Since launching her own line in 2003, the Irish American jewelry designer Kara Ross has had an illustrious career, with clientele including Oprah Winfrey, Demi Moore, Anne Hathaway; she has even designed custom pieces for Barack and Michelle Obama, incorporating materials from a Magnolia tree on the White House lawn.

Now, Ross is making the deliberate and inspiring choice to shift focus away from her personal brand and onto a new social impact brand, Unleashed, which aims to create jobs and educational opportunities for women and girls around the world.

“I’ve been in the fine jewelry world for quite some time and I feel like I’ve achieved a level of success I wanted to achieve. I’ve sold to the best stores, I’ve been in different magazines, I do things for the White House, I’ve had pieces in museums,” Ross, a certified gemologist, told IrishCentral in an interview in her Manhattan office.

“I love what I do, and so it’s not like I wanted to stop it, I just felt like I wanted to do more and I could use what I had built as a platform to do that.”

Ross (née Gaffney) was raised on the Philadelphia Main Line, the eldest of five children. Three of their grandparents came from Ireland – her father’s family was from Roscommon, with his father coming to the US when he was 15, and his mother arriving shortly after. Her maternal grandmother was one of eight children who all emigrated from Ireland when they were very young.

Ross in one of the designs from the upcoming Unleashing India collaboration

Ross in one of the designs from the upcoming Unleashing India collaboration

“She made the journey by herself, to meet a sibling who had already immigrated,” Ross said. “There was no opportunity there. It’s hard to compute that story, and it was just a couple of generations ago.”

One of her brothers recently got his Irish citizenship, something Ross herself wants to do as well. “I think knowing from where you came is important,” she reflected. “It helps create who you are. I always say I’m a proud Irish American. I’m American, but most of the ancestors are from Ireland and that’s important.”

The wheels for Unleashed began turning in 2015, when Ross visited her one of her daughters on her junior year abroad at the University of Capetown in South Africa. They visited some of the townships surrounding the city, and during the visit Ross was deeply impressed to discover some beautiful textiles and children’s clothing in the Shweshwe style, made in the townships of Bonteheuwel and Hout Bay.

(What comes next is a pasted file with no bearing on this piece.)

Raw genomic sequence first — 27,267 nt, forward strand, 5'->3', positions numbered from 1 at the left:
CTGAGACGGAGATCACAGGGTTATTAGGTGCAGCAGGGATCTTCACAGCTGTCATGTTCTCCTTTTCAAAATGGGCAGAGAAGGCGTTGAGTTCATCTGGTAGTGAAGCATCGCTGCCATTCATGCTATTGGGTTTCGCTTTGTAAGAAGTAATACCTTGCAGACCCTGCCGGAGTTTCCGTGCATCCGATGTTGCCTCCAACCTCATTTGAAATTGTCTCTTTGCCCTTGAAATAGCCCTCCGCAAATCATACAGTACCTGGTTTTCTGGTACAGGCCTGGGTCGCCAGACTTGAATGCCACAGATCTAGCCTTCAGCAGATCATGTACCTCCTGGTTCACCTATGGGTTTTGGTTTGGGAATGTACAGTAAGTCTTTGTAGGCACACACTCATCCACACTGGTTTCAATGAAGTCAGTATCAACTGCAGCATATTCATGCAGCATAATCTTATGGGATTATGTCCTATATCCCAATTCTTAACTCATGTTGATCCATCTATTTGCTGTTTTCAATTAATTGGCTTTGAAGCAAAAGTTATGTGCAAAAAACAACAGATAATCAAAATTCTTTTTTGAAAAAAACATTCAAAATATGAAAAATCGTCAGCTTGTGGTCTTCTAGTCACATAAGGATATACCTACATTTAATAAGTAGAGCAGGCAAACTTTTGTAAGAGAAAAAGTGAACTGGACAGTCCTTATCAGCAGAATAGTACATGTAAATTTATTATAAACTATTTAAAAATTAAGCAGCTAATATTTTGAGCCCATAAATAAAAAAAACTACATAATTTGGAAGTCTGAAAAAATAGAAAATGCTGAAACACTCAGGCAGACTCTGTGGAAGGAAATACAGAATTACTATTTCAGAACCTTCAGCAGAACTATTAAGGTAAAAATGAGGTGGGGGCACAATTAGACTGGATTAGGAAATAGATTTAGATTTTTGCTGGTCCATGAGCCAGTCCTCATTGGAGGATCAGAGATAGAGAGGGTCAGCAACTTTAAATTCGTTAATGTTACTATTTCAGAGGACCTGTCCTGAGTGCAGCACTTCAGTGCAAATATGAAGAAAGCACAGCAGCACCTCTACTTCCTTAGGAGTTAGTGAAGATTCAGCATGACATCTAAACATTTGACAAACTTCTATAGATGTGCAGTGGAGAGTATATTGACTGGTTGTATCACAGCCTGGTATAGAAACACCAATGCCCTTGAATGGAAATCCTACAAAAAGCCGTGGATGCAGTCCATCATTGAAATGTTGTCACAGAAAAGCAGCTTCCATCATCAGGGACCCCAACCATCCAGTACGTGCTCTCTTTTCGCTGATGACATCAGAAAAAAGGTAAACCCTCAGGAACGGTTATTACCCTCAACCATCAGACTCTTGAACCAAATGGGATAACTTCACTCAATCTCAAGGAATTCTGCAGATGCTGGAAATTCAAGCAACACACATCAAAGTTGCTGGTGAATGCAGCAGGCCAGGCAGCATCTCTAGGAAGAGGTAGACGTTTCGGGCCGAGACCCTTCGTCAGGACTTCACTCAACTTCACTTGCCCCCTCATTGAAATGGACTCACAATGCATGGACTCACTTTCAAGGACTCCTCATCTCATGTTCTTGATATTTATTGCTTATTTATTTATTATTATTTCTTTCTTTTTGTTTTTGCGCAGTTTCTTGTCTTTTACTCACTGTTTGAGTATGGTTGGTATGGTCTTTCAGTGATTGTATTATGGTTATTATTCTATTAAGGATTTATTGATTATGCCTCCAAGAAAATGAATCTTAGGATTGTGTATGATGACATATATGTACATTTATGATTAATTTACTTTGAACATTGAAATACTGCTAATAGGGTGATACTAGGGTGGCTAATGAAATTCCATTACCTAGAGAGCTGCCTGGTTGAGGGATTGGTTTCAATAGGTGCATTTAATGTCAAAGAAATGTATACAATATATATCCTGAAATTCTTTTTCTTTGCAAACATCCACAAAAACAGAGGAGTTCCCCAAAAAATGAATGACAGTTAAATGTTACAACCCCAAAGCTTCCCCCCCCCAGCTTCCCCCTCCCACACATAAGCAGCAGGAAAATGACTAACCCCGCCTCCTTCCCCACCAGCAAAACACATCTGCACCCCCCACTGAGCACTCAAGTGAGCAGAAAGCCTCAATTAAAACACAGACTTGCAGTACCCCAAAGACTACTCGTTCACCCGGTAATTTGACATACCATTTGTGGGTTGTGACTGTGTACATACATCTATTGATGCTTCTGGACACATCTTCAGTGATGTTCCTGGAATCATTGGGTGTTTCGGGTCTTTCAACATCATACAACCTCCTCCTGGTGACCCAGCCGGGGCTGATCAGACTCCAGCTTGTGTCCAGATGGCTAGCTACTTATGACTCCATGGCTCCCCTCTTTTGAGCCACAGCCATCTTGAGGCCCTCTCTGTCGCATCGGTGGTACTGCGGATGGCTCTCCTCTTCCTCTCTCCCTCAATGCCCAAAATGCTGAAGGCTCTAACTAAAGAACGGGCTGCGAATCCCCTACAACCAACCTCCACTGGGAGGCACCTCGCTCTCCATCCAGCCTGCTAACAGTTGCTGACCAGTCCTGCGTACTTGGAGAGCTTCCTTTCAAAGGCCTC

She wanted to help bring their talent to the US, but she also wanted to make sure that it was done in such a way that would bring long-term, sustainable benefits to the women behind the designs. Thus was born Ross’ first social impact collaboration with SOJO, a brand formed in 2010 to identify, source, and create timeless, inspiring and beautifully crafted products for children, while providing a retail platform for the endless talent found in Southern Africa.

Unleashed - SOJO collaboration. Photo: Unleashed

Unleashed - SOJO collaboration. Photo: Unleashed

In winter 2016, the SOJO/Unleashed children’s line launched to great acclaim. As a result of the line, 83 women in the Bonteheuwel and Hout Bay townships gained full-time employment, and Ross took the extra step of donating net profits to ground-breaking educational initiatives for girls, including Girls Who Code, which teaches coding and tech skills to female students across the US, and She’s The First, a scholarship fund that sends girls in impoverished communities around the world to college.

After that, Ross was determined to do more, because “A, you’re providing much-needed jobs; B, you’re highlighting the amazing talents these women have. And it’s such a stronger story, because, you know how it was made, you know who made it.”

Now, Unleashed is set to launch a new collaboration, Unleashing India, with a collective of women in India, in the town of Bareilly, outside of Delhi.

"These women are rockstars and we are shining a light on their work and craft. The long terms goal is to have other fashion houses and brands work with this collective so it becomes sustainable,” Ross told IrishCentral.

“Our design inspiration for the ready-to-wear product is the bindi, which is the circular element that Indian women wear on their foreheads. A circle is everlasting and enduring just like women, plus I believe that everything comes back around full circle. The pieces are 100% organic cotton, which was really important to me. All of the factories involved are government compliant and thoroughly vetted.”

Photo: Unleashed

Photo: Unleashed

The stunning line, which features intricate beadwork in concentric bursts of color, will launch first with top retailer Lord & Taylor for Holiday 2017 in select stores and

In cooperation with the microfinance non-profit Kiva, Unleashed is giving the Bareilly collective a $25,000 microfinance loan. What’s more, all net profits for 2017 will go towards the non-profits Girl Up, which supports UN programs promoting the health, safety, education, and leadership of girls in developing countries, and Dress for Success, which provides professional attire and job search support to women trying to enter or re-enter the workforce.

Photo: Unleashed

Photo: Unleashed

“We are unleashing women’s potential, and this work is extremely rewarding as I get to utilize my skill sets in a new sector that has purpose and passion,” Ross added.

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